Harlingen, Texas (Nexstar) – At least two million people lost power during the severe weather that brought winter storm warnings to each of Texas’ 254 counties, according to the manager of the state’s power grid.
Though enough power was built back up to restore service to 500,000 Texas households, leaders with the Electric Reliability Council of Texas (ERCOT) said controlled outages “will likely last throughout the evening and into tomorrow as ERCOT works to restore the electric system to normal operations.”
“If we don’t have more supply, the only thing we can do is start to reduce demand on the system,” Dan Woodfin, ERCOT’s senior director of systems operations said.
Reports of power outages in the Rio Grande Valley started at 9:30 p.m. Sunday night, and have continued through Monday.
This historic storm has drawn comparisons to other historic weather events.
“It’s the electricity and storm equivalent of the 100 year flood people talk about” said Andrew Barlow, Public Utility Commission spokesperson.
Barlow explained that the mass power outages were caused by generation companies going offline due to the cold, ice causing power lines to fail and the high demand from customers to keep their houses warm.
In order to save energy, generation companies began rolling outages, but Barlow said these are different from what people are used to.
“Rolling outages may only take 30 to 40, or 60 minutes per household,” he said. “In this case, the outages and the loss of that electricity was so severe that some of these outages have had to go longer than desired.”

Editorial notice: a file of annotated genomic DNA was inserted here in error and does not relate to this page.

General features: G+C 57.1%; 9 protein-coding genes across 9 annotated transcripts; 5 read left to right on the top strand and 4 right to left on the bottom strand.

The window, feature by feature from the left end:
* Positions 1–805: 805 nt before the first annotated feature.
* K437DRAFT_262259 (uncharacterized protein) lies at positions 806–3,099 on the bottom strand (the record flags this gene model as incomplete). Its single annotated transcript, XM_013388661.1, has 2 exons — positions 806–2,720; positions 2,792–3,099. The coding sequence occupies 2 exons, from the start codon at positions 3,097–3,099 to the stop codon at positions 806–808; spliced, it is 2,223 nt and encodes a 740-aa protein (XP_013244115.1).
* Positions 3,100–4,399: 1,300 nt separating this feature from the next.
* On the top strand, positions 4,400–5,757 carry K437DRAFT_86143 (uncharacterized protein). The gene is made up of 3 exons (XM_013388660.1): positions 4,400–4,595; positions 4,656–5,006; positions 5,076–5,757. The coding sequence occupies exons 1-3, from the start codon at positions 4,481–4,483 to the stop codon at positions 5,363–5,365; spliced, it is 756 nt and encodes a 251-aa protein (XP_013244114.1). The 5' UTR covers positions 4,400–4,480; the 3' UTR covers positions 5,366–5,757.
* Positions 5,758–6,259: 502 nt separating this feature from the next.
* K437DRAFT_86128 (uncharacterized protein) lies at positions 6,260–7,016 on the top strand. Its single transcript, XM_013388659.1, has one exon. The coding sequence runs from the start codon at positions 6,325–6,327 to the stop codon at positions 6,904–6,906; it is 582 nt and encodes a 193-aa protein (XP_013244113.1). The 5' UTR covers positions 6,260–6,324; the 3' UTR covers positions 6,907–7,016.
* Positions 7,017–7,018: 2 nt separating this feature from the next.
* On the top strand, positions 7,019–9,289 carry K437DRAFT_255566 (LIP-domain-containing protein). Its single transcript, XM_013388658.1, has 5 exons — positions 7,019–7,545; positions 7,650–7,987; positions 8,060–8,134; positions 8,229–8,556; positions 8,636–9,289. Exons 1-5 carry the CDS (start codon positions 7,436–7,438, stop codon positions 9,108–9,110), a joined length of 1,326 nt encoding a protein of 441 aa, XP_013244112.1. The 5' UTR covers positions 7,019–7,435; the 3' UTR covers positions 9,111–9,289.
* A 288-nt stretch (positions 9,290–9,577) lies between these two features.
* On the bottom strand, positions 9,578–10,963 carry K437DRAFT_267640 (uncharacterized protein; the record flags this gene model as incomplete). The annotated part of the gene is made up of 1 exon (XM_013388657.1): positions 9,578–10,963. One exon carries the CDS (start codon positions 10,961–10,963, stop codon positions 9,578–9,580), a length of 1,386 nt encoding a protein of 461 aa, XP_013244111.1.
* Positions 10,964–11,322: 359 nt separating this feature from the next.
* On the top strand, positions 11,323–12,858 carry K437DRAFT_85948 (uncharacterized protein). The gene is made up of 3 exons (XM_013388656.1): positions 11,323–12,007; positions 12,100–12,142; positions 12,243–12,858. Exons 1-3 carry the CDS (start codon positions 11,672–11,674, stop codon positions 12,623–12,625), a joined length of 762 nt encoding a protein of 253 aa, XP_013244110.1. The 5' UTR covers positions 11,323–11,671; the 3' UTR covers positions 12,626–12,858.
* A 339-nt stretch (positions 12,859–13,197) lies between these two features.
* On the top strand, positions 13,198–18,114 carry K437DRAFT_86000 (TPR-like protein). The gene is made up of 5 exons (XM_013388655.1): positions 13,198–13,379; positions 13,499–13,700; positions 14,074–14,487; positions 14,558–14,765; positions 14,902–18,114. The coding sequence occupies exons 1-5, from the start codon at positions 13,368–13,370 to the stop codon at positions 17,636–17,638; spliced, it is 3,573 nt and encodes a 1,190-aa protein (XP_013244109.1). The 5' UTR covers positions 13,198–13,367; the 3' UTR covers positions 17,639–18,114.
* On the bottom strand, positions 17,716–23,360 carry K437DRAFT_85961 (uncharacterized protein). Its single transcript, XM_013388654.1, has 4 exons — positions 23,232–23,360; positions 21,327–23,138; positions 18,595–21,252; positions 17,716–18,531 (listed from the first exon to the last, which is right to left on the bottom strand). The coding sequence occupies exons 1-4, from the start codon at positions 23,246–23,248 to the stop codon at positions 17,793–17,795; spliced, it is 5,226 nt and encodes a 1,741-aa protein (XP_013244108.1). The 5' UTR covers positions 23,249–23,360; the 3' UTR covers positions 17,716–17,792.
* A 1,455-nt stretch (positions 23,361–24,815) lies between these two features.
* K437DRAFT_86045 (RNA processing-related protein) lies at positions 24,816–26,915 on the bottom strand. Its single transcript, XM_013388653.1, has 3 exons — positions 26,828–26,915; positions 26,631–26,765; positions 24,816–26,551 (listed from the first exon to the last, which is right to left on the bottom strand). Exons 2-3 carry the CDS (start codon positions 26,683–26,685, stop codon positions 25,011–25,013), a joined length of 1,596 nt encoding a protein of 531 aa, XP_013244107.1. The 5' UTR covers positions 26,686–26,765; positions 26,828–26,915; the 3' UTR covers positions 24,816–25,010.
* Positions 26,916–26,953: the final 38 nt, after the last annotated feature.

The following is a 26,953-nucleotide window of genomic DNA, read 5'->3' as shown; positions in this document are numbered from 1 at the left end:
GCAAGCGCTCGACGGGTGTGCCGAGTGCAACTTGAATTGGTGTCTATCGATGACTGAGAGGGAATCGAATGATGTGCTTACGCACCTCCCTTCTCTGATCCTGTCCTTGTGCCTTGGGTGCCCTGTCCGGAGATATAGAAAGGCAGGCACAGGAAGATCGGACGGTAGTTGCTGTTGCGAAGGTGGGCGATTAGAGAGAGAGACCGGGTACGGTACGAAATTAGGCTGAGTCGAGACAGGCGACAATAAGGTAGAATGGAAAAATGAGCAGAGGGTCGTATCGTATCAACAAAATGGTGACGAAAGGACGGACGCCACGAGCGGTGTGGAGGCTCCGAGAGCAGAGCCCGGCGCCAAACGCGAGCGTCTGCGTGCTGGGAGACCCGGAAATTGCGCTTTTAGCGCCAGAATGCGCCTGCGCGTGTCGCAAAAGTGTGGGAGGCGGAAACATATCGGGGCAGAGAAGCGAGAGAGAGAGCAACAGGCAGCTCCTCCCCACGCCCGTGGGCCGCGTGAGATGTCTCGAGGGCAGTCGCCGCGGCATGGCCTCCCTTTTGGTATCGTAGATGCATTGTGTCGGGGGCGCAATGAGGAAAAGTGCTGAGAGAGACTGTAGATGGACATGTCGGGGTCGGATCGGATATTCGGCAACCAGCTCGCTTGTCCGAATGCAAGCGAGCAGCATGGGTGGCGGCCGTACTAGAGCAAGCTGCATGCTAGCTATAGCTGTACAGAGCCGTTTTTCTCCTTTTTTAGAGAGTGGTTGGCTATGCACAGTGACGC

“Unfortunately, because the excessive demand and the loss of those generation assets due to various causes, we’re just in a tough spot right now,” Barlow said.
The Electric Reliability Council of Texas (ERCOT) has ordered blackouts across the state to preserve power. The generators are facing a shortage of natural gas, wind, and solar to maintain the power grid.
“The operational facilities froze up,” Gov. Greg Abbott said on Monday. “And this includes our providers ranging from natural gas to coal to all different forms of energy.’
Barlow asks those that still have power to conserve it by keep the thermostat under 68 degrees, unplugging unused devices, avoid using appliances which draw large amounts of electricity like dishwashers, washing machines and driers, and close the blinds to keep the heat in your home.
“If your electricity is off, just know that people are working very hard to get your power back home,” he said. He encouraged families that don’t have the power to look into shelters that have power generators and can keep them safe.